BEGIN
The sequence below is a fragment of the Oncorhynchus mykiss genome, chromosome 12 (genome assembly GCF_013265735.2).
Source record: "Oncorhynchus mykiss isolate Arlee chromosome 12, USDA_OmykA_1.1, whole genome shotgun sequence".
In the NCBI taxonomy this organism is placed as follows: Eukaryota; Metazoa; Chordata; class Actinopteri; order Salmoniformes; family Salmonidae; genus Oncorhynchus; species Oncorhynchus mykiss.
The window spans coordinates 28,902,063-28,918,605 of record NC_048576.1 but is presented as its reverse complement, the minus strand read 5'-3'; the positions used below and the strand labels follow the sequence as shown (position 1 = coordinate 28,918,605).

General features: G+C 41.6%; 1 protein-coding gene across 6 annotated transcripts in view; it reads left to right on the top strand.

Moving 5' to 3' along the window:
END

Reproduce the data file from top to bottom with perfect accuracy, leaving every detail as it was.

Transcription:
The sequence below is a fragment of the Oncorhynchus mykiss genome, chromosome 12 (genome assembly GCF_013265735.2).
Source record: "Oncorhynchus mykiss isolate Arlee chromosome 12, USDA_OmykA_1.1, whole genome shotgun sequence".
In the NCBI taxonomy this organism is placed as follows: Eukaryota; Metazoa; Chordata; class Actinopteri; order Salmoniformes; family Salmonidae; genus Oncorhynchus; species Oncorhynchus mykiss.
The window spans coordinates 28,902,063-28,918,605 of record NC_048576.1 but is presented as its reverse complement, the minus strand read 5'-3'; the positions used below and the strand labels follow the sequence as shown (position 1 = coordinate 28,918,605).

General features: G+C 41.6%; 1 protein-coding gene across 6 annotated transcripts in view; it reads left to right on the top strand.

Moving 5' to 3' along the window: